How Halloween stoked our fears and misunderstanding of mental illness

In Michael Myers, director John Carpenter created an enduring yet harmful horror archetype.

Words

Frazer Macdonald

“I met this six-year-old child, with this blank, pale, emotionless face, and the blackest eyes. I spent eight years trying to reach him, and then another seven trying to keep him locked up, because I realised what was living behind that boy’s eyes was pure and simply evil.”

These are the words of Sam Loomis, and the child he’s referring to is no longer a child at this point in his life. He’s grown into the boiler suit-clad killer whose knife appears on the poster for John Carpenter’s 1978 classic, Halloween. Michael Myers is the earliest incarnation of what is now one of the most common stock characters in horror. One that can’t be killed, can’t be stopped, and exists for one purpose – to kill. It rarely seems to matter who the victims are, as long as they live in a place that has some relation to the killer, but the clearest trait linking those characters is the fact that they’ve been dehumanised.

During his college days Carpenter visited a mental institution. “It was very depressing. Seeing a guy, who just looked like the Devil. He was just mentally ill, but that’s what he looked like,” he has said of the experience. “That idea of evil, that’s where it came from. He’s not really, but it appeared that way. The mentally ill are not evil. They’re just sad.”

The similarities between Carpenter’s own words and Loomis’ are obvious, but there is one crucial omission from the fictionalised version – there is no sense of empathy. In fact, in the film mental illness is presented unambiguously as the reason Myers kills. And he’s not the only one – Friday the 13th’s Jason Voorhees, Wolf Creek’s Mick Taylor and more recent horror antagonists such as Hereditary’s Charlie all fall into this category.

The regularity with which Myers has appeared on our screens down the years is testament to his effectiveness as a boogeyman figure. Aside from the oddity that is 1983’s Season of the Witch, the character has featured in every addition to the Halloween franchise, typically operating in the same mode. He moves slowly, yet somehow manages to relentlessly keep up with his victims, and he always carries a large sharp kitchen knife. He has no discernible emotional state to speak of, which is true of every character subsequently inspired by him.

When a director wants to show a character’s mental illness, they usually portray them as quiet or mute, socially withdrawn or else showing a complete lack of interest in others. This says a lot, of course, not only about a film’s creator but society as a whole – mental illness is still viewed as something inherently wrong or threatening. In many horror films, mental illness is defined as introspective by nature, and deeply private. It can never be fully explained (or rather, won’t be by the person suffering from it) and thus it is impossible to fully understand it. Directors understand this, and very often use it to a less than altruistic end.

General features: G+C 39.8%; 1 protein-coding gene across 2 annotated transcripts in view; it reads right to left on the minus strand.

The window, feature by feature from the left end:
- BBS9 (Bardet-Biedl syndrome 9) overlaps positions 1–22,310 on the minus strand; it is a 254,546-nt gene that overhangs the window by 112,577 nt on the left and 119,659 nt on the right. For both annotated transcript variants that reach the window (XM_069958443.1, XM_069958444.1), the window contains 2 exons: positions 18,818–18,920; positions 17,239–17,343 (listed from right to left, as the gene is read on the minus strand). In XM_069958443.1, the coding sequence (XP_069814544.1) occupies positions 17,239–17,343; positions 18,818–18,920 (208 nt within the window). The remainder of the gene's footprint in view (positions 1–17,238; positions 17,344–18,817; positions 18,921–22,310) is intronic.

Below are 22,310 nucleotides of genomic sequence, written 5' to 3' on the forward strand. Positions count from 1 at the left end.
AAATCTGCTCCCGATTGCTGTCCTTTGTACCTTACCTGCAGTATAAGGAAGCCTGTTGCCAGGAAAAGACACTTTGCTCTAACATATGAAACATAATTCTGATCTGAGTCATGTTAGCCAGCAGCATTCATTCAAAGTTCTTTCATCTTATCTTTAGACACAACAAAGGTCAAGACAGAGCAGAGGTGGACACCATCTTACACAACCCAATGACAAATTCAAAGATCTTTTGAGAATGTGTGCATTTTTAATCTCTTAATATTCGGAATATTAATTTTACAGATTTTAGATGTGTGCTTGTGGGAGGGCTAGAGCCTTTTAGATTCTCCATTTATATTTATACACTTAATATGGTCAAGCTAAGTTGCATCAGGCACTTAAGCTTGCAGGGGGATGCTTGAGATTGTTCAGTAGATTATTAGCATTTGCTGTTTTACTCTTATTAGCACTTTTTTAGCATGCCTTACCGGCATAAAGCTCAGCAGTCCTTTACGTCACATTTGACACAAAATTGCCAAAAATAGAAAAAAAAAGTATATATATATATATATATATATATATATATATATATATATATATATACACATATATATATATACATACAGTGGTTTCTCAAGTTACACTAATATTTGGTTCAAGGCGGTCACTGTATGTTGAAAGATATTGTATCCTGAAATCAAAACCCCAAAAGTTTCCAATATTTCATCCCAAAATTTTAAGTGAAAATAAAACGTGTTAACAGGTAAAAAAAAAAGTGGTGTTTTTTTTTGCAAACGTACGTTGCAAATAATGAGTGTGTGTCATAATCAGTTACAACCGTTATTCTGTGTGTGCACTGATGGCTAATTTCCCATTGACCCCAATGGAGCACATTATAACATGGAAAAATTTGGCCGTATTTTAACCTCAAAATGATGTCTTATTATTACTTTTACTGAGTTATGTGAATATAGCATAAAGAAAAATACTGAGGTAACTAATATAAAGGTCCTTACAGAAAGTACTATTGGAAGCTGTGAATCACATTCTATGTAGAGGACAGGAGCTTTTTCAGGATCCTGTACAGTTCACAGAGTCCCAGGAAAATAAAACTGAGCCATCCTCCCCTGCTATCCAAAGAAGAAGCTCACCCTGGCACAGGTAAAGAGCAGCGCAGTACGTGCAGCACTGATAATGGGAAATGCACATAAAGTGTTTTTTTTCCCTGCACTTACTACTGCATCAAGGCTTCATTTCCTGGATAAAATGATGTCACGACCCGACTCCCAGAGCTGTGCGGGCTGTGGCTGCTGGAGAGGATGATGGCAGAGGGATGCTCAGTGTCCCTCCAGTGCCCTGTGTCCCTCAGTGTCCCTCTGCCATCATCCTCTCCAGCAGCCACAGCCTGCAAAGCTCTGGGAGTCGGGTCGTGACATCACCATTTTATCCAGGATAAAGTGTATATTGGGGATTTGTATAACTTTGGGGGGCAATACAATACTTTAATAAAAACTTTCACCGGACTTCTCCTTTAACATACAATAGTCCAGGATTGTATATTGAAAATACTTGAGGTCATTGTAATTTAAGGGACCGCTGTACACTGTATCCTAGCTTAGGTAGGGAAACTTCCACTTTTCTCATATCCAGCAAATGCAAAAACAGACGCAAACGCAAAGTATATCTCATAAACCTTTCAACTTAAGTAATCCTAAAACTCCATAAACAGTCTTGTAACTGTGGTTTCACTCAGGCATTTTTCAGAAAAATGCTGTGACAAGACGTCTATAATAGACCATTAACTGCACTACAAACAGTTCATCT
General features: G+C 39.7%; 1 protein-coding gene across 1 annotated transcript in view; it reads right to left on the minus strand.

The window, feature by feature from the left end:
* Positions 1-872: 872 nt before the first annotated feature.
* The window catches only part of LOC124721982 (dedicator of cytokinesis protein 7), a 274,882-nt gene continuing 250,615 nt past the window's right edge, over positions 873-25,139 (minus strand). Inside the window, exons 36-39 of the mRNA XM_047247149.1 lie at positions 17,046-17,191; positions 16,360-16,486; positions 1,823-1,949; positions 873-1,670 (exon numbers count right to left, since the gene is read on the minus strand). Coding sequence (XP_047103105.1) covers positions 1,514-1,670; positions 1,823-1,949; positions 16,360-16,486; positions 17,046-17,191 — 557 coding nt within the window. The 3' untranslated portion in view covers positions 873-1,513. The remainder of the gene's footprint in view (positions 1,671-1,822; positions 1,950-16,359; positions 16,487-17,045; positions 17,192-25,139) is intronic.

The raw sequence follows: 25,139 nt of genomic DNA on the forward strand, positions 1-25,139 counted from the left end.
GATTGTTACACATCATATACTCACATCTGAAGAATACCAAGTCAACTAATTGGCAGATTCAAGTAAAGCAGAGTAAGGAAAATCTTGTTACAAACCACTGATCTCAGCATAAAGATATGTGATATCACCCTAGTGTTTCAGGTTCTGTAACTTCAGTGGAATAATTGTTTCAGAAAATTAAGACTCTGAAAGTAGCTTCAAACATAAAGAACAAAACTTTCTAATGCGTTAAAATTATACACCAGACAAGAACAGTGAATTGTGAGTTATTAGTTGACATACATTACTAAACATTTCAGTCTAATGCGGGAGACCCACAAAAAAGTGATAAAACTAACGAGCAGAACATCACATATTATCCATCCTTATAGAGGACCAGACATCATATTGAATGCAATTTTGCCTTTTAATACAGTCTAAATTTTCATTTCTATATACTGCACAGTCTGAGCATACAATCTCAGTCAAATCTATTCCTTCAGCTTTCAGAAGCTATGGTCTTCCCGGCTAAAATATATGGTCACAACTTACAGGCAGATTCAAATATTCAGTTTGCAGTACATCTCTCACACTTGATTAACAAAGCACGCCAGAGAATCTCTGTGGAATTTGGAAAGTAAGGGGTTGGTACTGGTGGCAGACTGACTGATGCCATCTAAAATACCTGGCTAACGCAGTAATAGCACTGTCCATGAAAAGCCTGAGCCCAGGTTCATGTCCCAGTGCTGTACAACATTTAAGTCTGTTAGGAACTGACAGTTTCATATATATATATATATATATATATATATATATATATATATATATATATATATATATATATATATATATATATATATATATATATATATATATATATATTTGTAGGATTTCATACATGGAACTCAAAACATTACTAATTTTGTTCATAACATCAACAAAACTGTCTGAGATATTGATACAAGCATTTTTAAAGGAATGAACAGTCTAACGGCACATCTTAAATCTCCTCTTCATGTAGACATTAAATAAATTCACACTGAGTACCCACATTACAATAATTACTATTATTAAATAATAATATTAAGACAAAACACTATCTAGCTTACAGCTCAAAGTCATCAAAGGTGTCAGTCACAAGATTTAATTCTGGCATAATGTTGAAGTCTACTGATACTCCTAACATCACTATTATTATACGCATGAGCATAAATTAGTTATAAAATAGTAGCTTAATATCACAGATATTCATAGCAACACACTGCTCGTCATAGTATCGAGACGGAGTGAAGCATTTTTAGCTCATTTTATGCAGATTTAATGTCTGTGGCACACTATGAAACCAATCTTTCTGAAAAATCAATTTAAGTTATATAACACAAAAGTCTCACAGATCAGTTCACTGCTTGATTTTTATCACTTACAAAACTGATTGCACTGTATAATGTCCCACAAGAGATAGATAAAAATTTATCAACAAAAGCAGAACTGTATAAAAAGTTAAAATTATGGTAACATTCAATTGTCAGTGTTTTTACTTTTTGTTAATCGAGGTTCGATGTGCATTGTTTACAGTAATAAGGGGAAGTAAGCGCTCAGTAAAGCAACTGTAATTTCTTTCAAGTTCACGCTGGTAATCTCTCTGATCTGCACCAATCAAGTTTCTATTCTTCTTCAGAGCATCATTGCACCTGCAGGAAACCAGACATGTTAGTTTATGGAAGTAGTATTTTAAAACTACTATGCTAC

One of the things I ask myself whenever I watch a slasher film is, ‘What makes this antagonist scary?’ And the answer is always the same: their unpredictability. This unpredictability stems from the influence of films like Halloween, where mentally ill people are ‘othered’, forcibly separated from what most people consider everyday life. When that separation is diminished, the horror starts. It’s a concept which seems to connect with audiences, and it says a lot about how mental illness is viewed on a cultural level.

It’s a trend we can see in the latest incarnation of the Halloween saga. There’s a scene in the trailer where a group of patients are chained to the ground, at a safe distance apart, and sitting or standing at odd angles: some are crouching, others are contorting their backs in strange ways. They’re presented as taking a perverse glee in someone brandishing Myers’ mask. Here the audience is being told that these people see something of themselves in Myers, and they’re just as threatening as him.

It’s another instance of mental illness being used as a fear tactic, much like it was in Carpenter’s original and so many of the films it has inspired. It’s a tired trope, one that appears to be going nowhere in horror but which the world at large could do without.

Published 12 Oct 2018

Tags: John Carpenter

Read More

How George A Romero helped me to overcome an eating disorder

By Oliver Zarandi

Dawn of the Dead and Day of the Dead are films of hunger and the frustration of bodies.

Halloween III: Why Season of the Witch is the most daring film in the franchise

By Padraig Cotter

With a pinch of Hammer Horror and a dollop of ’80s gore, this meta horror is the boldest in the series.

Why John Carpenter’s They Live feels more relevant than ever

By Bryan Hempel

This cult classic tackles issues which have become of increasing importance since its release in 1988.

What are you looking for?

Little White Lies Logo

About Little White Lies

Little White Lies was established in 2005 as a bi-monthly print magazine committed to championing great movies and the talented people who make them. Combining cutting-edge design, illustration and journalism, we’ve been described as being “at the vanguard of the independent publishing movement.” Our reviews feature a unique tripartite ranking system that captures the different aspects of the movie-going experience. We believe in Truth & Movies.

Editorial

Design